Life Goes Around Once

I wrote this four years ago, shortly after William was born, and it’s truer now than ever.

I just watched this video for the first time yesterday. A ninety-six-year-old man wrote a beautiful, heart-breaking song to his wife a month after her death. Here are some of the lyrics:

“Oh sweet Lorraine
I wish we could do all the good times all over again
Oh sweet Lorraine
Life only goes around once but never again.”

Stuff like this really gets to me.

I still vividly remember 16 years ago, the day my mom had to go to work. Landon was just a baby, in his bouncy seat on the dining room table. Laura was two, the same age as Audrey is now. That was the day I became a mother, because suddenly I was responsible for little lives.

The next eleven years of my life were golden. I remember thinking that life didn’t get any better. First steps, loose teeth, bedtimes, homework, I was there for all of it. I wiped the tears, cleaned the scraped knees, and kept my ears tuned at night for little voices. Long afternoons in my bedroom curling my little girl’s hair, or straightening it, or braiding it, whichever she wanted that day. Rollerblading in the park, playing in the leaves, delivering newspaper in the snow long after dark, carrying them home on my shoulders. My sisters were my best friends and my kids were my whole world. I wanted to hold onto it all forever but I couldn’t. So I just soaked it all in and tried to make every moment last as long as I could.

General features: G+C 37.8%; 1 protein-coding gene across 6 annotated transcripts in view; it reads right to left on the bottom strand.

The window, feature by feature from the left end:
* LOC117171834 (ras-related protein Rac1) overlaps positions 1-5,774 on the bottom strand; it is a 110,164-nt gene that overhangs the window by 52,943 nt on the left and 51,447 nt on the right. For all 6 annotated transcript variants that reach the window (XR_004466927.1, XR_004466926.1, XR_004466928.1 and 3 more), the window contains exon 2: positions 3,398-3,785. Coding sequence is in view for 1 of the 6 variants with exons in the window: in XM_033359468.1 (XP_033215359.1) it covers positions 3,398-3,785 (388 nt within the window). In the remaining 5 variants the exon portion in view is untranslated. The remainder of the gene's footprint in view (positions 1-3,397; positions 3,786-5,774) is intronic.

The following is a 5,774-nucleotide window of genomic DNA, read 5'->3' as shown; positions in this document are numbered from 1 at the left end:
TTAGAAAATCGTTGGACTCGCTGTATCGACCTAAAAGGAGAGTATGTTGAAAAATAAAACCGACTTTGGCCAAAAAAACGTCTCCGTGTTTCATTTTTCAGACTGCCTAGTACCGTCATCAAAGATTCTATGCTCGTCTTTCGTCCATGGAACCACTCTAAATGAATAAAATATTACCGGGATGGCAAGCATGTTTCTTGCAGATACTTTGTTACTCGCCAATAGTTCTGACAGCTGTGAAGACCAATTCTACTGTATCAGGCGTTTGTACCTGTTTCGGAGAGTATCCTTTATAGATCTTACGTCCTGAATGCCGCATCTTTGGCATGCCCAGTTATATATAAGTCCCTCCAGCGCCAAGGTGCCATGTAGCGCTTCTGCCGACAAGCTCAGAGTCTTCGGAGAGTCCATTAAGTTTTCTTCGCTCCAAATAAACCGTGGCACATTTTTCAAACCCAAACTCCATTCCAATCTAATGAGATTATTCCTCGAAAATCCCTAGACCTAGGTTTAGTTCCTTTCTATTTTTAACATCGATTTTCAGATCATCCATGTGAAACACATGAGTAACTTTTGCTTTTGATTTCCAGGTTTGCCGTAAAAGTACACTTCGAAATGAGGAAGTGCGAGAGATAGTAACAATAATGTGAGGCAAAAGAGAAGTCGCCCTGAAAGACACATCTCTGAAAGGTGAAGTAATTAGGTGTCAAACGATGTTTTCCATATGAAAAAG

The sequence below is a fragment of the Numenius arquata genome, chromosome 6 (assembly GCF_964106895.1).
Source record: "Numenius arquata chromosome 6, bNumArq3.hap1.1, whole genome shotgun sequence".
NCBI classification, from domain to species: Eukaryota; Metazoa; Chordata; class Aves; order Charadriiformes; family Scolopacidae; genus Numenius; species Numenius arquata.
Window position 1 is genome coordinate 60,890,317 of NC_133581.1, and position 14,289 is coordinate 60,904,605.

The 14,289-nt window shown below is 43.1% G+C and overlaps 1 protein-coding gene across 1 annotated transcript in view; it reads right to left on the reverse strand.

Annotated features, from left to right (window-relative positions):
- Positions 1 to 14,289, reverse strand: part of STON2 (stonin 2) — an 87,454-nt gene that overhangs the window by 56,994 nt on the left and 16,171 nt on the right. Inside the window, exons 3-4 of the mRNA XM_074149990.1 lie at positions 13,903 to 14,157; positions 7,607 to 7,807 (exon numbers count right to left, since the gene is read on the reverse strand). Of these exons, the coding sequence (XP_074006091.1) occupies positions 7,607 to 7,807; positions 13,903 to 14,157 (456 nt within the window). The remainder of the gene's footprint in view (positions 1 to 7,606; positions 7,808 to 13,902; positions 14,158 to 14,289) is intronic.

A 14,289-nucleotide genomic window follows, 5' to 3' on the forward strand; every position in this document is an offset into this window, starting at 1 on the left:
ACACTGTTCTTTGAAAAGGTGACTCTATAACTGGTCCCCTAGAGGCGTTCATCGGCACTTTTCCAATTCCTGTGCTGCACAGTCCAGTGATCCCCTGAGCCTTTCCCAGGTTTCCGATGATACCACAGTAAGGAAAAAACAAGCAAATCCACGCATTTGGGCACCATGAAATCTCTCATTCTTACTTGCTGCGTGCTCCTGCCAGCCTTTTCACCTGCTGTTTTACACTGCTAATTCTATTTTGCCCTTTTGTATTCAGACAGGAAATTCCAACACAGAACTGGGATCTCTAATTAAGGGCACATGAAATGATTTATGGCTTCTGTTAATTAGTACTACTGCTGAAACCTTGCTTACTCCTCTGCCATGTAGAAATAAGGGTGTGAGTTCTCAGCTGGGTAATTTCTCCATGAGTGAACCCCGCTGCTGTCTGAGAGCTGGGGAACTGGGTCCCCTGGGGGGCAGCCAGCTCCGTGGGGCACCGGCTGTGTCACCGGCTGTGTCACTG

In the words of David Kauffman, I used to tell myself,

“Turn around slowly
Time is a racer
The blink of an eye
Takes us from here to there.”

He was right.

Four years ago, I left my family in Michigan and moved out to Montana to make a new family, a new life.

For the first couple years, it all felt surreal. Kind of like my family wasn’t actually so far away, and if I just held on long enough they would be there again, just like they were for 22 years. But the time keeps going by and my family is still far away. Over the past couple of years, it has really hit me hard that I don’t know when I will see them again. I don’t know if I will. There are no guarantees.

I had 22 years with my family, and now it is gone.

“Life only goes around once, but never again.”

Now here I am, in the midst of a beautiful, new chapter. My life is still golden. Now, I have a husband, and I am a mother again, twice over. Once again, I have a little girl and a little boy, this time my own. My husband’s family has become my family now, especially after living in the same home with them for so long. I have a new sister, a new brother, another mom and dad, and I love them every bit as much as I love my own family. I am happy; my life and my heart are full once again.